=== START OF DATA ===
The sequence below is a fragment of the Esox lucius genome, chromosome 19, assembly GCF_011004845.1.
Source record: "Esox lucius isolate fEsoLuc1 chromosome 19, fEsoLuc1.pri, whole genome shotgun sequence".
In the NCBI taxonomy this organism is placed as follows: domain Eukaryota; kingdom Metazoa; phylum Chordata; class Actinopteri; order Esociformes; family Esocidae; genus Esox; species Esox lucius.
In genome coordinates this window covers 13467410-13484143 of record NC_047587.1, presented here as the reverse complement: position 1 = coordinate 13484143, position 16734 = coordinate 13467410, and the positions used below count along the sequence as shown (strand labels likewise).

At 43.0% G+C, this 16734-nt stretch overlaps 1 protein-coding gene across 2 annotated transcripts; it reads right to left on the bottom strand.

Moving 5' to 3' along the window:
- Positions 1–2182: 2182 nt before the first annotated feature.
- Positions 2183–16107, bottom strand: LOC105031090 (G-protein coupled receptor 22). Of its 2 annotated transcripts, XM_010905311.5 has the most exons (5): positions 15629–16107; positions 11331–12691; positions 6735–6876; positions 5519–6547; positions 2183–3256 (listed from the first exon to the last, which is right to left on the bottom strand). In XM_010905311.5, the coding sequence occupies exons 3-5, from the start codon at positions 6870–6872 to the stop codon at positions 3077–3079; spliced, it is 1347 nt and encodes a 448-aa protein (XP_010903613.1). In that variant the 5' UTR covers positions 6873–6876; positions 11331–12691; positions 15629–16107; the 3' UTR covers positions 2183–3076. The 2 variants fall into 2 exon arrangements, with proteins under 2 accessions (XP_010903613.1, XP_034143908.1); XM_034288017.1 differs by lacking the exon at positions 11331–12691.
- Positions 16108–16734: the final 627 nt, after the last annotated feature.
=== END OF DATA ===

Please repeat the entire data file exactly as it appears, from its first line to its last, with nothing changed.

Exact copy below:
The sequence below is a fragment of the Esox lucius genome, chromosome 19, assembly GCF_011004845.1.
Source record: "Esox lucius isolate fEsoLuc1 chromosome 19, fEsoLuc1.pri, whole genome shotgun sequence".
In the NCBI taxonomy this organism is placed as follows: domain Eukaryota; kingdom Metazoa; phylum Chordata; class Actinopteri; order Esociformes; family Esocidae; genus Esox; species Esox lucius.
In genome coordinates this window covers 13467410-13484143 of record NC_047587.1, presented here as the reverse complement: position 1 = coordinate 13484143, position 16734 = coordinate 13467410, and the positions used below count along the sequence as shown (strand labels likewise).

At 43.0% G+C, this 16734-nt stretch overlaps 1 protein-coding gene across 2 annotated transcripts; it reads right to left on the bottom strand.

Moving 5' to 3' along the window:
- Positions 1–2182: 2182 nt before the first annotated feature.
- Positions 2183–16107, bottom strand: LOC105031090 (G-protein coupled receptor 22). Of its 2 annotated transcripts, XM_010905311.5 has the most exons (5): positions 15629–16107; positions 11331–12691; positions 6735–6876; positions 5519–6547; positions 2183–3256 (listed from the first exon to the last, which is right to left on the bottom strand). In XM_010905311.5, the coding sequence occupies exons 3-5, from the start codon at positions 6870–6872 to the stop codon at positions 3077–3079; spliced, it is 1347 nt and encodes a 448-aa protein (XP_010903613.1). In that variant the 5' UTR covers positions 6873–6876; positions 11331–12691; positions 15629–16107; the 3' UTR covers positions 2183–3076. The 2 variants fall into 2 exon arrangements, with proteins under 2 accessions (XP_010903613.1, XP_034143908.1); XM_034288017.1 differs by lacking the exon at positions 11331–12691.
- Positions 16108–16734: the final 627 nt, after the last annotated feature.